It's Only Natural To Turn To The Earth And Stars For Inspiration.
By Gregory McNamee
Encompassing Nature: A Sourcebook, by Robert M. Torrance (Counterpoint). Cloth, $46.
DRAW THE LETTER A on a piece of paper. Turn it upside down and take a close look at it. In that inverted form, you will see that the A depicts the head of a steer, horns extending from atop a pointed face.
Buried in the Roman alphabet are other animals and things--for instance, a camel in the G, the gamel borrowed from ancient Semitic script. And buried in all human languages, in our deepest consciousness, are other signs taken from the world of nature: One person is sly as a fox, another stubborn as an ox, another as hungry as a bear. These signs and metaphors underlie the ways of thinking of city and country dweller alike, and they are universal, common to all humans, as David Abram observes in his recent book, The Spell of the Sensuous.
If we take literature to begin with the pictographs of East Africa, the Dordogne, Xinjiang, and other points of the globe, we see that "nature writing"--that genre that speaks of the world that exists independently of humans--is among our most ancient forms of expression. As the German poet Johann Wolfgang von Goethe wisely remarked, "The beginning and the end of all literary activity is the reproduction of the world that surrounds me by means of the world that is in me." He speaks for every writer, every artist, who ever turned to nature for subject and inspiration.
It's strange, then, that so many textbooks should treat nature writing as a modern phenomenon, as an outgrowth of the Enlightenment or a reaction to the Industrial Revolution, that world-transforming time when, William Wordsworth observed, "little we see in nature--is ours." Nature writing is far older, and far more fundamental, than all that, a point that Robert Torrance's anthology Encompassing Nature nicely reinforces.
Its title is apt: Torrance's collection, weighing in at more than 1,200 closely set pages, embraces a huge body of nature writing, ranging from the creation stories of Native American people to the lyrics of the Chinese T'ang dynasty poet Li Bai, from the letters of the ancient Roman poet Epicurus to the travel memoirs of the colonial American naturalist William Bartram. Torrance accompanies each selection with a headnote addressing such matters as the natural-symbolic representation of love in the Song of Solomon, and the asceticism of the ancient Japanese poet Betsugen Enshi. Along the way he visits other Asian sages ("You pray for rain and it rains," one observes. "Why? For no particular reason, I say. It is just as though you had not prayed for rain and it rained anyway"); and African storytellers, American Indian singers, and occasionally classic thinkers on nature, among them the incomparable Gilbert White, Blaise Pascal, Basho, Chuang-tzu, and of course, Heraclitus, who rightly noted, "Nature loves to hide."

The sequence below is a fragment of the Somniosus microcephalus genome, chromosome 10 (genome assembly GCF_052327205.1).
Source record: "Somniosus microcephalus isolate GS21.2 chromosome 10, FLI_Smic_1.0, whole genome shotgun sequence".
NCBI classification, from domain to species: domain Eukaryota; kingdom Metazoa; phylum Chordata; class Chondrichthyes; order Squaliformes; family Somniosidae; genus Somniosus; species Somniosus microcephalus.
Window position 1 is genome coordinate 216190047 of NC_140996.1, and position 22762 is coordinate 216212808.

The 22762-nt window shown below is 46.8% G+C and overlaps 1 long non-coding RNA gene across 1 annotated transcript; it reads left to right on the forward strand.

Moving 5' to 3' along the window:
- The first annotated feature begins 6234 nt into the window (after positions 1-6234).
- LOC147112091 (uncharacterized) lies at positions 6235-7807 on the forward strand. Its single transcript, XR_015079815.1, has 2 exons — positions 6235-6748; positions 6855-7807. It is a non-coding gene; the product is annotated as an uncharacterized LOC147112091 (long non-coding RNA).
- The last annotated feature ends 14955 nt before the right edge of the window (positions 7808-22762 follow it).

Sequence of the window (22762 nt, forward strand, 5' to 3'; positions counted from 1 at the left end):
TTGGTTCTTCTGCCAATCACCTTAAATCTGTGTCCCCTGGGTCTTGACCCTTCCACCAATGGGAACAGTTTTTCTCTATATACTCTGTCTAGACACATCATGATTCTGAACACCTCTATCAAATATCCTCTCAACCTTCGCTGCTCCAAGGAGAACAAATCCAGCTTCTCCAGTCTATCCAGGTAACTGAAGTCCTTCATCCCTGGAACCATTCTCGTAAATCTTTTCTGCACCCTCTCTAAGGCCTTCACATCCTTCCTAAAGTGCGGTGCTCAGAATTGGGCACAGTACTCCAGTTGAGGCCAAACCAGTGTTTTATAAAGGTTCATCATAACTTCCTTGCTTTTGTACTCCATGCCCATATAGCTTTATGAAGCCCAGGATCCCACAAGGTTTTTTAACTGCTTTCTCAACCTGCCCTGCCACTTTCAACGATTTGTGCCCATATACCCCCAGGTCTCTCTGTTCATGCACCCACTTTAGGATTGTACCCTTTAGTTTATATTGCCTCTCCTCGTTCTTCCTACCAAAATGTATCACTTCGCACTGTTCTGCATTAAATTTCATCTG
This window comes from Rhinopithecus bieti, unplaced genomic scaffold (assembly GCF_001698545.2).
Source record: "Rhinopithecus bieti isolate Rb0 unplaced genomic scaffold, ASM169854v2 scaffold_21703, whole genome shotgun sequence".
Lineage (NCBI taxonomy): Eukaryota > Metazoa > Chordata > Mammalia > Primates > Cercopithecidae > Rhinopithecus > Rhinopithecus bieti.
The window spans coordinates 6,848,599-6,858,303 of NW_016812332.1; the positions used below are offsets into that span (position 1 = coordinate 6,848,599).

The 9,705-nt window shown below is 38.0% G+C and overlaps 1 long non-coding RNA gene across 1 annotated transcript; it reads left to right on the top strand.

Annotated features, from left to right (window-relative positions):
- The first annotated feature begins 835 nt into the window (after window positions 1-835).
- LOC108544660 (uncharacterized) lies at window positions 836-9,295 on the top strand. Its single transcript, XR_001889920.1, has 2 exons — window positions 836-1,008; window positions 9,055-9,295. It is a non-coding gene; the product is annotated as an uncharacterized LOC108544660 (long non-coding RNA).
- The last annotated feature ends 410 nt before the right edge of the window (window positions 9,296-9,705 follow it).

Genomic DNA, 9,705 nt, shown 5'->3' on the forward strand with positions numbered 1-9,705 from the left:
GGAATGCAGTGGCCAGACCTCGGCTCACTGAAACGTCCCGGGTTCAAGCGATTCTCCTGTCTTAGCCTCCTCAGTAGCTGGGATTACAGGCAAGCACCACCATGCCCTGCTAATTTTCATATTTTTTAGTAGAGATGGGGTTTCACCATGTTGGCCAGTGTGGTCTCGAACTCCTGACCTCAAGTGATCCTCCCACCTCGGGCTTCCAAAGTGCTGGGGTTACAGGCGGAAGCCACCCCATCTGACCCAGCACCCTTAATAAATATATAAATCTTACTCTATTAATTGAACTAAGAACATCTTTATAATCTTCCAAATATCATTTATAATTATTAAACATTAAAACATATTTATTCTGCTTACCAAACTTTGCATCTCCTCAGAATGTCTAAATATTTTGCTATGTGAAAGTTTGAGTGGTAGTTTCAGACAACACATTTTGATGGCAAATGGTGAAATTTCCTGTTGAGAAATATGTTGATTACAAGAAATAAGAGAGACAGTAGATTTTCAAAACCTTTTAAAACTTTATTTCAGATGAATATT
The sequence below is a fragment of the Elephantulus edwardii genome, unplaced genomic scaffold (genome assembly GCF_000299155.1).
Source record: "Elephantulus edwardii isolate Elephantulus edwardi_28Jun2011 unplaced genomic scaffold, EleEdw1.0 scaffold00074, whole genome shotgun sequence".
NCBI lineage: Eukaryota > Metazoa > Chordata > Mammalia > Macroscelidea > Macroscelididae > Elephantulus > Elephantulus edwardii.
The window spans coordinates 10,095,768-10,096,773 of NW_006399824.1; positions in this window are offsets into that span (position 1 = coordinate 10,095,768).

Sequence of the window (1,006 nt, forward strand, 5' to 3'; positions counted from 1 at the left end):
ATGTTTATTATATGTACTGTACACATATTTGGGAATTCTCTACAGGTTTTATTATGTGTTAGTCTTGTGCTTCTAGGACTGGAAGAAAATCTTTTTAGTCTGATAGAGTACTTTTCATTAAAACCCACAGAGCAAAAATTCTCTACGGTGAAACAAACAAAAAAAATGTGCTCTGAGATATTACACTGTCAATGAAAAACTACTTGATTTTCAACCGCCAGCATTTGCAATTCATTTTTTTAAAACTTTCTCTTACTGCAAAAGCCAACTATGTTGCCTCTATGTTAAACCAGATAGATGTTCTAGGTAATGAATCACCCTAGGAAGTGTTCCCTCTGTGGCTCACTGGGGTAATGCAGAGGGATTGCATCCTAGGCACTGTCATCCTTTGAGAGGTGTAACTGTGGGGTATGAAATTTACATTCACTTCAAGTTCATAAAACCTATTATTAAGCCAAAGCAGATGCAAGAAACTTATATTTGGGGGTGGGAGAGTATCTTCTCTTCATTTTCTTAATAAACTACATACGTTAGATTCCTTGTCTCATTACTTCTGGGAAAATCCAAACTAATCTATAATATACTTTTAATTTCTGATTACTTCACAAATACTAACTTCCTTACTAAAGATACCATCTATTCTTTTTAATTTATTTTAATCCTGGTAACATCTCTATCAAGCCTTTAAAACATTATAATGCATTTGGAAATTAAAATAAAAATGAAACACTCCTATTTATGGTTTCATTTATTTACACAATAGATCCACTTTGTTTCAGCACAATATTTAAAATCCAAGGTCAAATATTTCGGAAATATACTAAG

Not all of Torrance's collection celebrates nature, whether hidden or in plain view. Plato and some of his classical followers, for example, held that human creations were superior to those of the natural world; Aristotle added that "art completes what nature cannot." Torrance generously allows these views a hearing, showing how they echo into the present. Yet, even when they propose nature as an inferior creation, the selections Torrance includes address the manifold ways in which human literature has taken into account the processes of the world.
He quotes anthropologist Richard Nelson, for instance (the author of Heart and Blood and The Island Within, among other books), who has long studied the culture of the Koyukon Indians of Alaska. Nelson notes that Koyukon "distant time" stories, set at the creation of the world, "provide a foundation for understanding the natural world and humanity's proper relationship to it." No detail is too small to escape the Koyukon storytellers, down to the tiny notch in the scapula of the snowshoe hare--a mark left there at the beginning of the world by a hungry hawk owl.
Torrance has ranged among a vast body of literature to assemble this volume, one full of radiant language and vision, full of keen observation of the movement of stars and the passage of birds, full of voices from around the world. The result is a literary anthology of the first order, one that speaks to readers interested in environmental philosophy, comparative literature, and good writing generally.
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